As London Loses EU’s Bank Regulator, Sweden Pitches Its Capital

  • Swedish government says EBA should be housed in Stockholm
  • Bid set to collide with others, as Vienna also puts in pitch


Photographer: Sven Nackstrand/AFP via Getty Images

With Britain set to leave the European Union, London can no longer house the bloc’s financial regulator. Now, Sweden is putting its capital forward as a new home for the watchdog.

QuickTake Brexit

There are plenty of reasons why the European Banking Authority should move to Stockholm from London, according to Per Bolund, Sweden’s financial markets minister. The country is used to handling a large financial sector (its four biggest banks have assets that are four times the size of the economy). Its near cashlessness shows how advanced Swedes are in digital banking. Bolund even noted Sweden’s expertise in promoting green finance as another plus supporting its bid.

Per Bolund

Photographer: Eric Piermont/AFP via Getty Images

Euro Zone

But importantly, the minister says the next city to host the EBA needs to be outside the euro zone. “If it was moved to a country in the euro zone, that would change the balance between non-euro countries and euro countries quite decisively,” the 45-year-old said in an interview in Stockholm on Thursday.

“There’s already a discussion today that the euro-area cooperation to a large extent shapes economic policy in the EU,” Bolund said. “At the same time, there are many countries that don’t have the euro and who are of the view that it should be an EU28 perspective that should guide the economic authorities and economic policy.”

Not Alone

Bolund said Sweden’s not alone in this view. “There’s commitment also from other non-euro countries to make sure that the authority has its seat, for example, in a non-euro country, in order to maintain that balance.”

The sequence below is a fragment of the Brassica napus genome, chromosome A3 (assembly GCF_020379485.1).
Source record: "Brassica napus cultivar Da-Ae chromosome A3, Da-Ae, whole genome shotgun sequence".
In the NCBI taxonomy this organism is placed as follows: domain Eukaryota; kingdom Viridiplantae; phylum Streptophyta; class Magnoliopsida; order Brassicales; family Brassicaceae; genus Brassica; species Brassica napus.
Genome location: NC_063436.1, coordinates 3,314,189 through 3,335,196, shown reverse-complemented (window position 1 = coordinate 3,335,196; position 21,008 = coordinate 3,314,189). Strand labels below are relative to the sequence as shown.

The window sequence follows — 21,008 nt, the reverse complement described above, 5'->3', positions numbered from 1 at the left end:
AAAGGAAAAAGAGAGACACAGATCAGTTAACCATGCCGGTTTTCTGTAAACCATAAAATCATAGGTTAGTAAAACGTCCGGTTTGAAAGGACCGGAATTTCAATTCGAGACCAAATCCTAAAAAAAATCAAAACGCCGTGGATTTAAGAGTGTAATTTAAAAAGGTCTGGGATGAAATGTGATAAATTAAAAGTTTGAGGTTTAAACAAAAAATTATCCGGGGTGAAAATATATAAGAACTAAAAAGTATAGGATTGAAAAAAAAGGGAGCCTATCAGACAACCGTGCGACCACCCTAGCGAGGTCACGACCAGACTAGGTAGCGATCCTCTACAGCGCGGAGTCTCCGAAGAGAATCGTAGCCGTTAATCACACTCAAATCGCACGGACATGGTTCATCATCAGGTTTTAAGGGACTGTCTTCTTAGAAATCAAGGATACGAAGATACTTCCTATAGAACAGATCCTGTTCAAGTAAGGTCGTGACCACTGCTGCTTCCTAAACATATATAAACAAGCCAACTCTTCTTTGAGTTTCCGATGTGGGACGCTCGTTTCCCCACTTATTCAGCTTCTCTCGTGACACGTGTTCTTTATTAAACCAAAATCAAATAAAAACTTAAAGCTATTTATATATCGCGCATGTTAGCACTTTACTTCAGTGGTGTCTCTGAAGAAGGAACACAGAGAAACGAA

That view might create some friction with euro nations already actively pitching to take over from London as the EBA’s new home. Ewald Nowotny, a European Central Bank council member and the governor of Austria’s central bank, has said Vienna would be an ideal host for Europe’s financial regulator.

Speaking at a conference in the Austrian capital on Oct. 5 that was attended by EBA Chairman Andrea Enria, Nowotny said he wanted to take the opportunity to invite the regulator “to imagine Vienna as a location, a city in the heart of Europe,” as its new home.

Nordea Merger?

Meanwhile, Sweden is getting push-back from its own banking industry as the government moves ahead with a proposed financial tax. The plan has shocked the country’s financial industry, with the Swedish Bankers’ Association saying that as many as 16,000 jobs could be lost. Bjoern Wahlroos, the chairman of Nordea Bank AB, has warned the intended overhaul of the tax code could force lenders to move operations outside Sweden. Bolund says the industry’s concerns seem “exaggerated.”

But just a few months ago, Nordea explored a possible merger with Dutch state-owned ABN Amro Group NV, according to a person with knowledge of the matter. In the event, the Netherlands rejected the proposal, the person said. Spokespeople for Nordea, ABN Amro and the Dutch finance ministry all declined to comment.

Wahlroos told the Swedish government last year that banks are free to decide whether parts of their business “can be located here, or they can be located in Copenhagen, or in London, or wherever,” according to an interview in May 2015.

For more on the report of Nordea’s attempted merger, click here.

British Alliance

For Sweden’s part, Britain’s departure from the EU presents several challenges as the balance between countries inside and outside the euro gets skewed.

“We are working on how to act in a changed EU, where we’ve had a lot of cooperation with the U.K., not least on financial issues,” Bolund said. “We have had a common view and have been successful in affecting policy in the right direction. Of course, there’s a big worry about how we’ll handle this when we’ll no longer have Britain as a partner.”

Sweden’s government has created its own task force to examine the various ways in which Brexit will affect Scandinavia’s largest economy. The shift in power means countries like Sweden are seeking new alliances to position themselves in the EU.

“We are trying to see which other countries we can work more closely with,” Bolund said.

— With assistance by Alexander Weber

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